Researchers react to ChatGPT’s authorship credits on published literature and preprints

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Researchers react to ChatGPT’s authorship credits on published literature and preprints

AI writing tools have been gaining popularity in recent years. Now with the advancements in natural language processing technology, they are becoming more accurate and sophisticated. One such AI chatbot released by tech company OpenAI is ChatGPT, which has made immense foray in academia. The authorship of research papers and preprints are being credited to the chatbot, sparking reactions from researchers, publishers, and journal editors.     

ChatGPT is a large language model that is trained on a massive amount of text data from the internet. Owing to its ability to generate human-like text, ChatGPT can be used for a variety of tasks such as language translation, text summarization, and question answering. Researchers are using it to write research papers. In fact, ChatGPT can also be used to generate figures, tables, and other visual elements that are commonly used in research papers. 

The ethical concerns around the use of ChatGPT have been rife since authors are expected to take responsibility of their work. Giving authorship credit to an AI tool has brough into question the meaning attached to the term “author” and their contribution. “An attribution of authorship carries with it accountability for the work, which cannot be effectively applied to LLMs,”1 opines Magdalena Skipper, editor-in-chief of Nature. Publishers expect authors to ascertain the validity of their work, so instead of citing ChatGPT as the author, they recommend citing any use of ChatGPT in the acknowledgements section of the work.   

Additionally, it’s proved difficult to distinguish the output generated by the AI tool and humans. A group of researchers from the University of Chicago selected 50 research papers published in well-known journals and then generated abstracts with the help of ChatGPT. The output passed the plagiarism check, and both AI-output detector and human reviewers were unable to distinguish the two with complete accuracy.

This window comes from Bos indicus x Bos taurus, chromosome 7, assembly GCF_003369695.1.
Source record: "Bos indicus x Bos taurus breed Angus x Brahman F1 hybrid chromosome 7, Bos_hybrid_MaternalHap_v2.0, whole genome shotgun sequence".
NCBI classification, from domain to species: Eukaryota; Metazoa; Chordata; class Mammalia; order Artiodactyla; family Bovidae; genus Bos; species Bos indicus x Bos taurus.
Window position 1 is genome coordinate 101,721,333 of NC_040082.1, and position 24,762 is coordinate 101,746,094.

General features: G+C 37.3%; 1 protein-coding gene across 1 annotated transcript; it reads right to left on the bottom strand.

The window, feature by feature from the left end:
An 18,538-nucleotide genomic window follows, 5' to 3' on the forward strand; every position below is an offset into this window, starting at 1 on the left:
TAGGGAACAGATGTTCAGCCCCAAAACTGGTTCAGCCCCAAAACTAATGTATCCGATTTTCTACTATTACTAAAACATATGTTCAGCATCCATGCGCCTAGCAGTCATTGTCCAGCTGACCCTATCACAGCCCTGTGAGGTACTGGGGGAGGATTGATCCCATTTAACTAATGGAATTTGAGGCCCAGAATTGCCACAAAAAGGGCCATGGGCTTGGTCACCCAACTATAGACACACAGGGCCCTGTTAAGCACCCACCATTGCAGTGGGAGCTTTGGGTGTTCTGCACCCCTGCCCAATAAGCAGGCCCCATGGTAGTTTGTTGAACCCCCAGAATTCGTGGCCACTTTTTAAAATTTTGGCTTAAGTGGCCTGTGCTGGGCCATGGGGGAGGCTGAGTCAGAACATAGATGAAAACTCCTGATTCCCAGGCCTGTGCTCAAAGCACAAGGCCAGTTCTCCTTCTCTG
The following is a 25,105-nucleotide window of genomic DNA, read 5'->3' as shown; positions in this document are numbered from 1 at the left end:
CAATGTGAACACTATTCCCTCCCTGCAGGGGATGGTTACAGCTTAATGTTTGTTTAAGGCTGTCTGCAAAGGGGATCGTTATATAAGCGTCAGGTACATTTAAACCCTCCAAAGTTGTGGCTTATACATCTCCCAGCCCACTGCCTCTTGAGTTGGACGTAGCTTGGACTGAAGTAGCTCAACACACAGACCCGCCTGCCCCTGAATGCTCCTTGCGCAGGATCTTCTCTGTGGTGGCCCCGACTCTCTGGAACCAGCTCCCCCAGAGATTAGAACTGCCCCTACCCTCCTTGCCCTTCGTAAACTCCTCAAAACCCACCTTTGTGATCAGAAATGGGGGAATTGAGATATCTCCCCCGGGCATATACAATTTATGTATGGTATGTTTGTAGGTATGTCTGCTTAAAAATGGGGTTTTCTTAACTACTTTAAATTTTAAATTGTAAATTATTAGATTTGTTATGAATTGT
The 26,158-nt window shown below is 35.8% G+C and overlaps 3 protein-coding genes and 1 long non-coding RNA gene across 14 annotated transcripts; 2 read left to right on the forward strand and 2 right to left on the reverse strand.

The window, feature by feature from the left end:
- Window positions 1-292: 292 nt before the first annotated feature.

Since the AI writing tool bases its output on the existing information available online, validating its accuracy can be challenging. Catherine Gao, who led the study at the University of Chicago, expressed her concern about researchers being exposed to fabricated content and warned about the “implications for society at large because scientific research plays such a huge role in our society.”2 Taking this discussion further, Irene Solaiman, whose area of study is social impact of AI said, “These models are trained on past information and social and scientific progress can often come from thinking, or being open to thinking, differently from the past.”3  

Taking this discussion further, Arvind Narayanan, a computer scientist at Princeton University, points out that the real concern is not the chatbot but the “perverse incentives”4 around hiring and promotion that lead authors to rely on such tools to generate output.  

It remains to be seen how the discussions, perspectives, and policies around the usage ChatGPT develop. What are your thoughts on the chatbot? Please share your views in the comment section below.  


1. Stokel-Walker, C. ChatGPT listed as author on research papers: many scientists disapprove. (2023) 

2,3, 4. Else, H. Abstracts written by ChatGPT fool scientists. (2023) 

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Published on: Jan 30, 2023

Sneha’s interest in the communication of research led her to her current role of developing and designing content for researchers and authors.
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